“Although the Australian wine and wine sector is proud of its history, this sector is not trapped by tradition. This has enabled us to become a global leader in offering innovative, high-quality products in a variety of styles through new packaging and distribution channels to benefit consumers and improve business continuity.
“Innovation is also important to overcome significant challenges to grape growth, including climate change and variability, reduced water availability at cost-effective prices, reduced access to plant health products and agrochemicals, and the threat of biosecurity. Underlying our world-leading winemaking and winemaking in the world is a world-class education system.
“We must continue to push for further progress in our education system and the skills of researchers and practitioners produced, so that it becomes the most innovative wine producer in the world.”
Pillar 3: ‘Assessed as an important part of Australia’s lifestyle and culture and our trusted guardian of the environment’
The industry is targeting zero waste and producing zero emissions for 2025: fighting for ‘a sector that promotes and adopts healthy environmental practices’.
“To succeed and prosper, our main goal is to be respected and trusted for the way we do our business,”Said the strategy.
“In an increasingly complex world, the wine and wine sector must demonstrate the value it contributes to our nation – in the use of our natural resources cleverly and meticulously, in working proactively with governments and the health sector to demonstrate the credentials of our products, and through contributions to minimize the hazards associated with alcohol, and in making a real commitment to the economic and social welfare of rural and regional Australia, especially through providing employment and service opportunities. “
Pillar 4: ‘Australia’s employment choice sector’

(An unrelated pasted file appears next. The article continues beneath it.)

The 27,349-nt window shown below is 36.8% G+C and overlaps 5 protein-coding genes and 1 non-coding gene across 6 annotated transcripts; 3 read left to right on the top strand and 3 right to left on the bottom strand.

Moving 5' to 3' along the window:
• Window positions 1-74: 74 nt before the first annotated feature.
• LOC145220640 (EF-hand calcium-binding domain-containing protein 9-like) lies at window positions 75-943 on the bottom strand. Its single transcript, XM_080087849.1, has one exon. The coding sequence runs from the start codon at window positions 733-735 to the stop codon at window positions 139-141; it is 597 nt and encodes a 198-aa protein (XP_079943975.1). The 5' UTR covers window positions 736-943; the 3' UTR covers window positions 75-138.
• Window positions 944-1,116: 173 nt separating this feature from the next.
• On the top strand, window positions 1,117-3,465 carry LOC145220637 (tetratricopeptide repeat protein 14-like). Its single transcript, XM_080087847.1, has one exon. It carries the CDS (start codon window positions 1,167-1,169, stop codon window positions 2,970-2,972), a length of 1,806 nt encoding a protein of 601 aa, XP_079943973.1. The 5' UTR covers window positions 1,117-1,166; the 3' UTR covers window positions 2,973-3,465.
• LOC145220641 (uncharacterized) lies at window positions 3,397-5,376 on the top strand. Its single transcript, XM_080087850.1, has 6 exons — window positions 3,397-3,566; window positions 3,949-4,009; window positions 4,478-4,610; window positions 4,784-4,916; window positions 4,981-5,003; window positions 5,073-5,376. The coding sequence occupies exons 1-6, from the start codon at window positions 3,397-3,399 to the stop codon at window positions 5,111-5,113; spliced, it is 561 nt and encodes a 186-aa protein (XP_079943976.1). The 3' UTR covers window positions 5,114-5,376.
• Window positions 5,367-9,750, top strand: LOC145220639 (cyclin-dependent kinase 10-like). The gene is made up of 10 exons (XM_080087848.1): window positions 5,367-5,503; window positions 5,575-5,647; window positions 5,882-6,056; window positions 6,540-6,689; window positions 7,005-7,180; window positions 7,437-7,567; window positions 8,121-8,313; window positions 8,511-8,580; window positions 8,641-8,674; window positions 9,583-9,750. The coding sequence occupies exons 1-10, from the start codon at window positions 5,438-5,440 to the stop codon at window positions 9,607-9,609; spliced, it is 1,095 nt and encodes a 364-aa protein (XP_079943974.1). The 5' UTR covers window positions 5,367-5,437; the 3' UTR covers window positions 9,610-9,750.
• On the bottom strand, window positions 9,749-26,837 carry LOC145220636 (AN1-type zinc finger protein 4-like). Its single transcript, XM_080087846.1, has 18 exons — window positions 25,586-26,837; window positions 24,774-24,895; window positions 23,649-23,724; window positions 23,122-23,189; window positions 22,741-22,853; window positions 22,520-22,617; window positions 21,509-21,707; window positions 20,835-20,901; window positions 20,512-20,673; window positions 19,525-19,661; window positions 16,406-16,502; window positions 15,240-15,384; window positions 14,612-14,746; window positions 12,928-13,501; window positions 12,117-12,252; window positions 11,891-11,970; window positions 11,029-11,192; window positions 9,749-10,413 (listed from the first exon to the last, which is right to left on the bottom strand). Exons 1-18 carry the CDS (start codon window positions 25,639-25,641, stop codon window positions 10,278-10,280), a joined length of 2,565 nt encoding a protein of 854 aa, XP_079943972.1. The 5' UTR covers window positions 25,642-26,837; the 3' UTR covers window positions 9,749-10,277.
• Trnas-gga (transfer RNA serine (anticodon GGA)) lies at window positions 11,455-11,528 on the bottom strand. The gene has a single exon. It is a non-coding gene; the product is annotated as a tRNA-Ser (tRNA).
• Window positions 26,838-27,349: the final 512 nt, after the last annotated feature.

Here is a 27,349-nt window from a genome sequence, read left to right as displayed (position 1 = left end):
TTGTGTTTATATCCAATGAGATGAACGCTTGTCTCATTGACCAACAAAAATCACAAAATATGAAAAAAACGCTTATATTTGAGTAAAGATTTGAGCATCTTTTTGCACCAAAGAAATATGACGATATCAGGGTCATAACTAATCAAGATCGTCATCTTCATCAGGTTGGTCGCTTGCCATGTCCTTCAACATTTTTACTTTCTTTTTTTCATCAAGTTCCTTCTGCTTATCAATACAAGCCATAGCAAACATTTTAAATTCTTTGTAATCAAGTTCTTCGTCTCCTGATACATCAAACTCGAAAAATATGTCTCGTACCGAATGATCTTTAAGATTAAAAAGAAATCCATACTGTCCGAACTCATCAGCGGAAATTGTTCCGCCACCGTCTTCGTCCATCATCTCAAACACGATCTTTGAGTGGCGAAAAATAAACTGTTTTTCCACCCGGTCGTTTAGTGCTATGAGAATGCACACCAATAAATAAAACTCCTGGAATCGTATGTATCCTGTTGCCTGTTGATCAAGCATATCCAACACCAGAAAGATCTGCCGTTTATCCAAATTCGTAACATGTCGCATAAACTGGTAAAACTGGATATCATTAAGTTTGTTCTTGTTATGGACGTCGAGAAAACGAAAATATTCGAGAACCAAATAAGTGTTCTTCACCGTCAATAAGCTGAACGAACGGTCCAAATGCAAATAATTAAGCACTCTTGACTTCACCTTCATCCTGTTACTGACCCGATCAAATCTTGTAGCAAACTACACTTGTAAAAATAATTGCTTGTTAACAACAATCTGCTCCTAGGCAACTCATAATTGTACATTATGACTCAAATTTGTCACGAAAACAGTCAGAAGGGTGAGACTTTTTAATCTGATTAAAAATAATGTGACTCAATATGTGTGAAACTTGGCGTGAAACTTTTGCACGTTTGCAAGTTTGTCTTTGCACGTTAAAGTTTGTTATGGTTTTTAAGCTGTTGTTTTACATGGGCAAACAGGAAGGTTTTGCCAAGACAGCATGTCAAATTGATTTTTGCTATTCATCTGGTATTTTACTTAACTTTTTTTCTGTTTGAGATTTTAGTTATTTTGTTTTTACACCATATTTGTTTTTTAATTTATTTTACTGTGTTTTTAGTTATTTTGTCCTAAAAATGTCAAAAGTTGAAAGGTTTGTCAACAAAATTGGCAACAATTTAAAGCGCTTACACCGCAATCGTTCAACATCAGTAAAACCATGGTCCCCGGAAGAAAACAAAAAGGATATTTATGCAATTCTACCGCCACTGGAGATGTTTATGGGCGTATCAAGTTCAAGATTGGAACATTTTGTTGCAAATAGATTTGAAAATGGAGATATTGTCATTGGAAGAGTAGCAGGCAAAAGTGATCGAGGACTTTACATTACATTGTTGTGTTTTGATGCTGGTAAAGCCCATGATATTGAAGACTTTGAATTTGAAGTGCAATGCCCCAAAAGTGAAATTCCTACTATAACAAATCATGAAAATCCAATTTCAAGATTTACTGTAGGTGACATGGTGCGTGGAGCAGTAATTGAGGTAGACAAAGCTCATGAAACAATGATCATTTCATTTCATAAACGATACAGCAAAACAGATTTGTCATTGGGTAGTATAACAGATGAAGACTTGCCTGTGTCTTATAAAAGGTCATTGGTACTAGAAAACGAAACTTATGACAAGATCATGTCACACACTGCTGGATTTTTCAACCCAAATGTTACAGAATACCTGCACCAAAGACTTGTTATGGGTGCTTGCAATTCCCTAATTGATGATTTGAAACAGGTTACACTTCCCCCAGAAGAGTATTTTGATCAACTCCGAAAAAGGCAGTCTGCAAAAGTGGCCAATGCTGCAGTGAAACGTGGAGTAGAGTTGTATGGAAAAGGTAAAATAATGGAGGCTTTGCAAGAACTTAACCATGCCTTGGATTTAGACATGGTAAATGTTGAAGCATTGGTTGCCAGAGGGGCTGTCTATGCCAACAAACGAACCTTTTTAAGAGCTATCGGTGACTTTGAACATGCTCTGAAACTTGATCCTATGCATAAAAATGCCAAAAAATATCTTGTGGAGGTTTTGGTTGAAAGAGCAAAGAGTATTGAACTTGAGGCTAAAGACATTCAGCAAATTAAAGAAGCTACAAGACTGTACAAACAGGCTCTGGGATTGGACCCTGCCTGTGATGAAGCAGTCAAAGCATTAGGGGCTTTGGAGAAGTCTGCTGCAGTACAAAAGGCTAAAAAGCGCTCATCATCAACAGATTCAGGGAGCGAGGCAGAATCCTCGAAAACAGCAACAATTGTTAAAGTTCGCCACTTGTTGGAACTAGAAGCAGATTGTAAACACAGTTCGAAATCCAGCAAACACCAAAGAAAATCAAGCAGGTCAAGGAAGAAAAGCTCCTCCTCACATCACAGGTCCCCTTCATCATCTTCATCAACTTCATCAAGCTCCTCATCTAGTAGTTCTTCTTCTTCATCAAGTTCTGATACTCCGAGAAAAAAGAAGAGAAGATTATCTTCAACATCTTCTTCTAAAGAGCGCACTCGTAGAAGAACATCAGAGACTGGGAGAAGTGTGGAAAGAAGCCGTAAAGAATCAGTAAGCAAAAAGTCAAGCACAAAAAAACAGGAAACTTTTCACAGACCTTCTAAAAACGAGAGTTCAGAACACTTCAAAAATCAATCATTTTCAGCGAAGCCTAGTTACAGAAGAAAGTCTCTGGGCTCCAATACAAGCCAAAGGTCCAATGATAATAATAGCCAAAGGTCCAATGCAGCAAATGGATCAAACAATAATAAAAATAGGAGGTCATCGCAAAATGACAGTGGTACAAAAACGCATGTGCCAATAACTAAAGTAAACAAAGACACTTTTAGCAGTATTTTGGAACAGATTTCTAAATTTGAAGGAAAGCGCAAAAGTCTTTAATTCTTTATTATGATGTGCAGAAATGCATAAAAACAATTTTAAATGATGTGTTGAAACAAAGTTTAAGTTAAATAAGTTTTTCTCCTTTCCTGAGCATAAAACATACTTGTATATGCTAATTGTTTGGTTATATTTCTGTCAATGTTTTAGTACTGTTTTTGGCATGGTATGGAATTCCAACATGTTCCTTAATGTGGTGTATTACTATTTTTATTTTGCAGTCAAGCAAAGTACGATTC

“The wine business finds it difficult to recruit and retain workers from vineyards to underground operations,”Said the strategy.
“As demand for higher skills in the wine sector increases, supply and registration of tertiary courses decline.
“The skill base needed in this sector is also changing rapidly. In addition to winemakers, wine experts and agricultural workers, those who have skills in fields such as finance, marketing, exports, data management, design, and social media are also becoming more important .
“Progressively, skills in artificial intelligence, big data and precision agriculture and other fields not yet thought of, will also be important.”
Pillar 5: ‘Diverse sectors, united by achieving excellence’
“The strength of the Australian wine sector is its diverse geographical environment, soil and climate, which allows a variety of grapes to be produced,”Said the strategy.
“Historically this has produced a large number of wine industry bodies at the national, state and regional levels, each of these resources either through fees or membership fees.
“Although there are many ‘voices’, it is very important that they all move in one direction to show an integrated focus to the government, customers, consumers and sector participants. Critically, this sector needs financial resources to support joint RD&A [research, development and adoption], marketing, regulation, policy development and other activities. It will be creative in how to find these funds and also transparent and fair in how to spread them for the good of the sector as a whole. “
Vision Strategy 2050 can be found here.